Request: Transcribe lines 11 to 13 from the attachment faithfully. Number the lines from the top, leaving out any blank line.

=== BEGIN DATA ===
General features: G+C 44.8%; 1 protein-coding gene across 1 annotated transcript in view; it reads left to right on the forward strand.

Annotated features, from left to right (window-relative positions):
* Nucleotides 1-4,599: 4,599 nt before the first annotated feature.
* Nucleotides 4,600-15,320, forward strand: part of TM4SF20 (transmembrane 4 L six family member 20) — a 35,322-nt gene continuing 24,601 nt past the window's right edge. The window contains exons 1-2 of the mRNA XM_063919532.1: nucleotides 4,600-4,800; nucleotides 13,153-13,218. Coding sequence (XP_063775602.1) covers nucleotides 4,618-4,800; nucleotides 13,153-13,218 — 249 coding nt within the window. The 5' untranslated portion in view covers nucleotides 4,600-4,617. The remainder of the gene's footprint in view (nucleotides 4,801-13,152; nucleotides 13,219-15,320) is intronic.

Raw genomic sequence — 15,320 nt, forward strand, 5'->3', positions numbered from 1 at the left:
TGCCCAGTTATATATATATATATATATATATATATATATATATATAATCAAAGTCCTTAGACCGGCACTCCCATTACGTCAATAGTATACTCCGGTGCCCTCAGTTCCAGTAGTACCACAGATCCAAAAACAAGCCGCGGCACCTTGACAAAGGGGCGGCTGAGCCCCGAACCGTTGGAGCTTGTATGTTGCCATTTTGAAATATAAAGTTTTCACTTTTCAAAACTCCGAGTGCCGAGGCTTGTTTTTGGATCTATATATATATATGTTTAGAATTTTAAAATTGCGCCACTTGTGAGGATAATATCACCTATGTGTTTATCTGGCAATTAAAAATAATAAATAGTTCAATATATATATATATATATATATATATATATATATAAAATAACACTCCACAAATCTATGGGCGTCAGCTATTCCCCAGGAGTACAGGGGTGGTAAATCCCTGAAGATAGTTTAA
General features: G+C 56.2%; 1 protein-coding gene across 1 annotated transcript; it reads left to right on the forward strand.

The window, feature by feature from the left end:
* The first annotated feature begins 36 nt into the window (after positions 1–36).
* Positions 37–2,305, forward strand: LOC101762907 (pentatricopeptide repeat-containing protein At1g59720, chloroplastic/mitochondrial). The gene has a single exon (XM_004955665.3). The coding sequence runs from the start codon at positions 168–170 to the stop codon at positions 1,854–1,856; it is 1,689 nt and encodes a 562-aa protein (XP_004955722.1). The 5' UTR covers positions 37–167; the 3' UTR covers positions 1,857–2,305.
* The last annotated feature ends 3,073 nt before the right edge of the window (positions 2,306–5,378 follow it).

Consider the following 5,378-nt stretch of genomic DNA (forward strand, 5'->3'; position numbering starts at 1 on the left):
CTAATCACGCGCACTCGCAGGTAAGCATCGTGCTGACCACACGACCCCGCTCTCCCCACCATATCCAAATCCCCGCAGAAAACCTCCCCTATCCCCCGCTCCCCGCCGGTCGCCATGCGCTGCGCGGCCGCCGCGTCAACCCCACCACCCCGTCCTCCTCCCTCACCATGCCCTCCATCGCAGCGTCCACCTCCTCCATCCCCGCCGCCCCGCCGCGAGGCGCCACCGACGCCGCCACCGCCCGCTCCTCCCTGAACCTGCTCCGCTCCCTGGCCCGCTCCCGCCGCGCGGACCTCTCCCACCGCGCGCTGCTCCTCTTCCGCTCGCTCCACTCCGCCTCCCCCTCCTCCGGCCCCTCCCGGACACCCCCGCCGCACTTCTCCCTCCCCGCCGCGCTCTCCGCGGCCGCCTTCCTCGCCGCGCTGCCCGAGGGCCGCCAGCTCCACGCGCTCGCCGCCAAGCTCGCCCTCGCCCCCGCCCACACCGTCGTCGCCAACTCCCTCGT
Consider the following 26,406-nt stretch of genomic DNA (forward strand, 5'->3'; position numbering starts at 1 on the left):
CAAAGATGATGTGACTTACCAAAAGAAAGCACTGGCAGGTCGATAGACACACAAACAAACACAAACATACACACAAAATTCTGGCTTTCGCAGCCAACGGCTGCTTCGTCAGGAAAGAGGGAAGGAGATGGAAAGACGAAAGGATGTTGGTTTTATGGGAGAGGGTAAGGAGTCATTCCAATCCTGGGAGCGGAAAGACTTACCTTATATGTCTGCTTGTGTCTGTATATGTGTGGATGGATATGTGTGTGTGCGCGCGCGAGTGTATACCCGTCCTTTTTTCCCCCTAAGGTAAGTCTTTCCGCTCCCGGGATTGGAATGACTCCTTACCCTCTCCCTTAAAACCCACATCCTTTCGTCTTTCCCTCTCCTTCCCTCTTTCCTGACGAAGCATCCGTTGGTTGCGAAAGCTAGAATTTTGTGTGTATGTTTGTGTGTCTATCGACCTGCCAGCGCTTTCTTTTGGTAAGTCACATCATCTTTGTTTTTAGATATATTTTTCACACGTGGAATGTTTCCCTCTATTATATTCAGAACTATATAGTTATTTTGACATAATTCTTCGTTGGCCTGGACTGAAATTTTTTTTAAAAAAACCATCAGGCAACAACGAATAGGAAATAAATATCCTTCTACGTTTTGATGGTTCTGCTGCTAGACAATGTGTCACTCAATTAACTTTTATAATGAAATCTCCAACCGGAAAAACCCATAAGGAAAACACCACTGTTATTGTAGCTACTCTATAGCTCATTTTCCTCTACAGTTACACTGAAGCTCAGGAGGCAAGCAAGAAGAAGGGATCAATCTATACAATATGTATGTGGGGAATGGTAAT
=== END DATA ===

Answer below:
* The last annotated feature ends 3,073 nt before the right edge of the window (positions 2,306–5,378 follow it).

Consider the following 5,378-nt stretch of genomic DNA (forward strand, 5'->3'; position numbering starts at 1 on the left):
CTAATCACGCGCACTCGCAGGTAAGCATCGTGCTGACCACACGACCCCGCTCTCCCCACCATATCCAAATCCCCGCAGAAAACCTCCCCTATCCCCCGCTCCCCGCCGGTCGCCATGCGCTGCGCGGCCGCCGCGTCAACCCCACCACCCCGTCCTCCTCCCTCACCATGCCCTCCATCGCAGCGTCCACCTCCTCCATCCCCGCCGCCCCGCCGCGAGGCGCCACCGACGCCGCCACCGCCCGCTCCTCCCTGAACCTGCTCCGCTCCCTGGCCCGCTCCCGCCGCGCGGACCTCTCCCACCGCGCGCTGCTCCTCTTCCGCTCGCTCCACTCCGCCTCCCCCTCCTCCGGCCCCTCCCGGACACCCCCGCCGCACTTCTCCCTCCCCGCCGCGCTCTCCGCGGCCGCCTTCCTCGCCGCGCTGCCCGAGGGCCGCCAGCTCCACGCGCTCGCCGCCAAGCTCGCCCTCGCCCCCGCCCACACCGTCGTCGCCAACTCCCTCGT